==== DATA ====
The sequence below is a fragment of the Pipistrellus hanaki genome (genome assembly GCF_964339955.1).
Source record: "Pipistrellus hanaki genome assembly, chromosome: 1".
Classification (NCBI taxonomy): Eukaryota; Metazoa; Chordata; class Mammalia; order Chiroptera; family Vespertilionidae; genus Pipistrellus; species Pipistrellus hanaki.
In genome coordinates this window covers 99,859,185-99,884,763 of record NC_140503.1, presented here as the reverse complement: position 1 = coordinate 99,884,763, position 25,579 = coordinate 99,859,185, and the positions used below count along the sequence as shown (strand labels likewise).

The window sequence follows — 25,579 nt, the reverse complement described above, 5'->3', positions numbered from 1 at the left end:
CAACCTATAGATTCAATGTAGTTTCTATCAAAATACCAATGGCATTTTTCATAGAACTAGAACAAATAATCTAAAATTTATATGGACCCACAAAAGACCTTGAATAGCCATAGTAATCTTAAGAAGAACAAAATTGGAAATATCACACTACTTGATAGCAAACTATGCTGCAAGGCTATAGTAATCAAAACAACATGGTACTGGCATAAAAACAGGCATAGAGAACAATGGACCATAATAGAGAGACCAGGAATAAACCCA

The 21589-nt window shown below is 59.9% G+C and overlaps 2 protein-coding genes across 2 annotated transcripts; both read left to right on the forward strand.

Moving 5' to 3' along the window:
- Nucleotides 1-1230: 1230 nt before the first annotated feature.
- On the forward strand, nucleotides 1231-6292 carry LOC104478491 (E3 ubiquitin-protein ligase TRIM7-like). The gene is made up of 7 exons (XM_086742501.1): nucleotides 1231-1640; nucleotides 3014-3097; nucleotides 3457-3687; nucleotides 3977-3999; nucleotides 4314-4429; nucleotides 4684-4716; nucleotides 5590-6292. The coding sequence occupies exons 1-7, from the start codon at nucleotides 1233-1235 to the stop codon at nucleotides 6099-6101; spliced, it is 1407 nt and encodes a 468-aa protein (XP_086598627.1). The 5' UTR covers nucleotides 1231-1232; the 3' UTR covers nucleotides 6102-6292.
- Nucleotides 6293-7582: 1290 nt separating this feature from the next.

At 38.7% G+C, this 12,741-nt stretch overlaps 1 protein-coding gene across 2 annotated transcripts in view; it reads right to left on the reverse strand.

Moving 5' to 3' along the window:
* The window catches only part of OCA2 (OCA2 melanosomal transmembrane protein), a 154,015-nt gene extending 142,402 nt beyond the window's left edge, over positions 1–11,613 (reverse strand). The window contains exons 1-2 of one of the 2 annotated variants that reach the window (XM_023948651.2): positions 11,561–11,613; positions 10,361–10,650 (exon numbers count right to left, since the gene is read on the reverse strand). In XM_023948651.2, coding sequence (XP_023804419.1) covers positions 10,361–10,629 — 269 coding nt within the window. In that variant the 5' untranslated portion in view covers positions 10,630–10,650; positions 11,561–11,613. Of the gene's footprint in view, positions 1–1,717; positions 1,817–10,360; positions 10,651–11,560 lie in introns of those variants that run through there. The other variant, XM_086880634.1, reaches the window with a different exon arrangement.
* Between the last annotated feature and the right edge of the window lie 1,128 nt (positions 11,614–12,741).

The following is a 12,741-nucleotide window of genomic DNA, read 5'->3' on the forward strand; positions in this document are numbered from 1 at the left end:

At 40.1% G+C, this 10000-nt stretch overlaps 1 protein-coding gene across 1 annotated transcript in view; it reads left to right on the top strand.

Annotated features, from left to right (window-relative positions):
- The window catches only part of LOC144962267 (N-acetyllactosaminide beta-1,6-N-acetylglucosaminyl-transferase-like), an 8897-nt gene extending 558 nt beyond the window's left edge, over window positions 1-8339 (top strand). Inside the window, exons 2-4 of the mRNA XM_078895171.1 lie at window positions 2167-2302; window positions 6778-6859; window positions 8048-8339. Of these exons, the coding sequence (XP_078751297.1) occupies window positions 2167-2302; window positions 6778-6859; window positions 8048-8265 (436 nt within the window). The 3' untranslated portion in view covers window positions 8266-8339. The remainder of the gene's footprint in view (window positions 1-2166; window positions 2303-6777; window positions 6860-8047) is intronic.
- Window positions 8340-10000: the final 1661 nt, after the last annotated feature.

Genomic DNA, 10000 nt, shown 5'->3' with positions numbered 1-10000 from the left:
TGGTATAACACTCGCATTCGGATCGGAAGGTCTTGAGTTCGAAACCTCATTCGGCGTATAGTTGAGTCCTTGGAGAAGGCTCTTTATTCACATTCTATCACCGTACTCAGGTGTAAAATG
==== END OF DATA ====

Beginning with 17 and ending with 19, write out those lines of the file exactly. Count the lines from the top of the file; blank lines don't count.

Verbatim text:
At 40.1% G+C, this 10000-nt stretch overlaps 1 protein-coding gene across 1 annotated transcript in view; it reads left to right on the top strand.

Annotated features, from left to right (window-relative positions):
- The window catches only part of LOC144962267 (N-acetyllactosaminide beta-1,6-N-acetylglucosaminyl-transferase-like), an 8897-nt gene extending 558 nt beyond the window's left edge, over window positions 1-8339 (top strand). Inside the window, exons 2-4 of the mRNA XM_078895171.1 lie at window positions 2167-2302; window positions 6778-6859; window positions 8048-8339. Of these exons, the coding sequence (XP_078751297.1) occupies window positions 2167-2302; window positions 6778-6859; window positions 8048-8265 (436 nt within the window). The 3' untranslated portion in view covers window positions 8266-8339. The remainder of the gene's footprint in view (window positions 1-2166; window positions 2303-6777; window positions 6860-8047) is intronic.